RiYL: Das Racist, Kool A.D., Big Baby Gandhi, Despot, Run the Jewels
Recommended Tracks: Sometimes, Damn, Girl, Flag Shopping, Patriot Act
Queens-based rapper and former member of hip hop trio Das Racist, Heems’ debut solo studio album “Eat Pray Thug” makes quite some noise. The themes of the album vary almost track-to-track, but the overlapping social commentary is unavoidable. Heems takes the responsibility of representing a generation of minority-Americans through his political standing’s, intellectual wordplay, and brandished confidence. He understands his audience and delivers a solid album that sounds good in the whip and also one that occasionally has some “oh damn” moments.
The variety of the sounds explored in the album complement the themes explored. The album is very similar in aesthetic to Heems’ 2012 mixtape Nehru Jackets, but just more developed here. The vocals and the instrumentals are well spaced apart, and this sonic choice is definitely a signature of Heems’ at this point. Heems’ verse on one of the highlight tracks “Flag Shopping” sounds like politically charged slam poetry, meshing really well with the grim beat, and the white noise between the vocals and the instrumental give a live performance-esque feel. The lead single off the record ‘Sometimes’ almost has no space to breathe, as Heems’ bars are stacked to the brim, at one point just repeating the word clarity over and over again in what turns into an almost monk-like chant. The voice changes on the track go incredibly well with a dynamic beat that is always morphing.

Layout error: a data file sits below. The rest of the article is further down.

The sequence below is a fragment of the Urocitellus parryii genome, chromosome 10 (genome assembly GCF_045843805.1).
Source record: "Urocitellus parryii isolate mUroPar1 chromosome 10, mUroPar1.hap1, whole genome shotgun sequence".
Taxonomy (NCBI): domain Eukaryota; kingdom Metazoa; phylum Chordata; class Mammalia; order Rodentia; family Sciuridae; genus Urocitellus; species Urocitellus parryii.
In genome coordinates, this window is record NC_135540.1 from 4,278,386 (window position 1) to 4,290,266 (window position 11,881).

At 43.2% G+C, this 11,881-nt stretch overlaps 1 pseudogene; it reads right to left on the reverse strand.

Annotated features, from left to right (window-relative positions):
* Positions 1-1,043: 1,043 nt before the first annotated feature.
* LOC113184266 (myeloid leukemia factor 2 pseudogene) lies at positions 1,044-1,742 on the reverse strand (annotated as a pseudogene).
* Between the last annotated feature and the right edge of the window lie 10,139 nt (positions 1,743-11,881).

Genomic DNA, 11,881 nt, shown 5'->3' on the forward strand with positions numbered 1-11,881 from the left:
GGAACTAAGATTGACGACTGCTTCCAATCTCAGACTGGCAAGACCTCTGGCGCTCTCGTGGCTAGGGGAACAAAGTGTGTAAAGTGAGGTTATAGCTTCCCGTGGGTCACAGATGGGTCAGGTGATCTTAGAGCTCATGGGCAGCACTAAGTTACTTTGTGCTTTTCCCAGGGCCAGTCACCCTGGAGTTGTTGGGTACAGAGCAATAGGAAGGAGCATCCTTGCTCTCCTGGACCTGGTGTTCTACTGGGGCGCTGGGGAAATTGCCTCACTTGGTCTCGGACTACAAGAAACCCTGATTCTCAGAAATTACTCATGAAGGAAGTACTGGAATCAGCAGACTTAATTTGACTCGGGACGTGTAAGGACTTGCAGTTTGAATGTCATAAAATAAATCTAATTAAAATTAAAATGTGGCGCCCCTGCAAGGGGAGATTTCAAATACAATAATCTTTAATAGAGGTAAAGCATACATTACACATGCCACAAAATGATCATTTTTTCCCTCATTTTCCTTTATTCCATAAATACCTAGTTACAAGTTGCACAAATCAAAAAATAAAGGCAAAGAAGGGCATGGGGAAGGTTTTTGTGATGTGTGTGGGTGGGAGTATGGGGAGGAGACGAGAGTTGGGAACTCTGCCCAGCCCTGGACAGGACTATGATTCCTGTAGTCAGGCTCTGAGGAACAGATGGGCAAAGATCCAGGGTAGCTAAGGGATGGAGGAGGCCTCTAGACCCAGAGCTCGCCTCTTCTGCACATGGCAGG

A lot of the messages on the album are politically charged, and deal with the minority experience in America, and how people can sometimes feel caught between making a choice to be “American” or to be “other”. However, there are moments of levity, as you would expect from a member of a group that got buzz from a song called “Combination Pizza Hut & Taco Bell”. On the track “Home”, Heems and Dev Hynes/Blood Orange come together to deliver a nostalgic track about missing your girlfriend from back home. The layered whistles and mellow drums harmonize well with the echoing vocals of Heems. The sound of it as a whole is completely unfamiliar to Das Racist; this record is distinctively Heems, and that’s a good thing.
Heems is undeniably one of the most entertaining artists on social media. The record almost directly reflects his Twitter rants that include his sociopolitical beliefs, so the authenticity and experience is well displayed. On the track “So NY”, Heems proclaims his title as the Hindu Spike Lee. And rightfully so, he defends his title on the track “Flag Shopping” by addressing his experience with racial discrimination in the light of his artistry. “They’re staring at our turbans, they’re calling them rags / They’re calling them towels, they’re calling them diapers, they’re more like crowns.” Heems elaborates with an anecdote in the same song, “They wakin’ up my friend at night for no reason, they promised him freedom, now he guilty for treason.” Heems’ intentions are beyond just telling stories of immigrant struggles; these things have happened and continue to happen, and he feels the need to address them through his art. How does love fit into all this? Through his social commentary, past lovers distract him. Unfortunately the album suffers from a lack of cohesion. It’s surprising that the record clocks in at under 40 minutes but lacks the sequencing and sonic consistency that would make the album one that is a no-skip experience.
From Heem’s meditations on life in post 9/11 America to his personal experiences with love, the album is more direct and less ironic than anything Das Racist ever did, and the project both gains and suffers in this respect. There are some excellent tracks, but the album is not cohesive. Heem’s is technically and stylistically gifted, so it’s nice to see his evolution as an MC, but it fails to make sense under one umbrella. It’s great to know that Heems has still got it, but we should all expect more from him. Here’s to hoping that his next project brings out more of what makes this artist so special.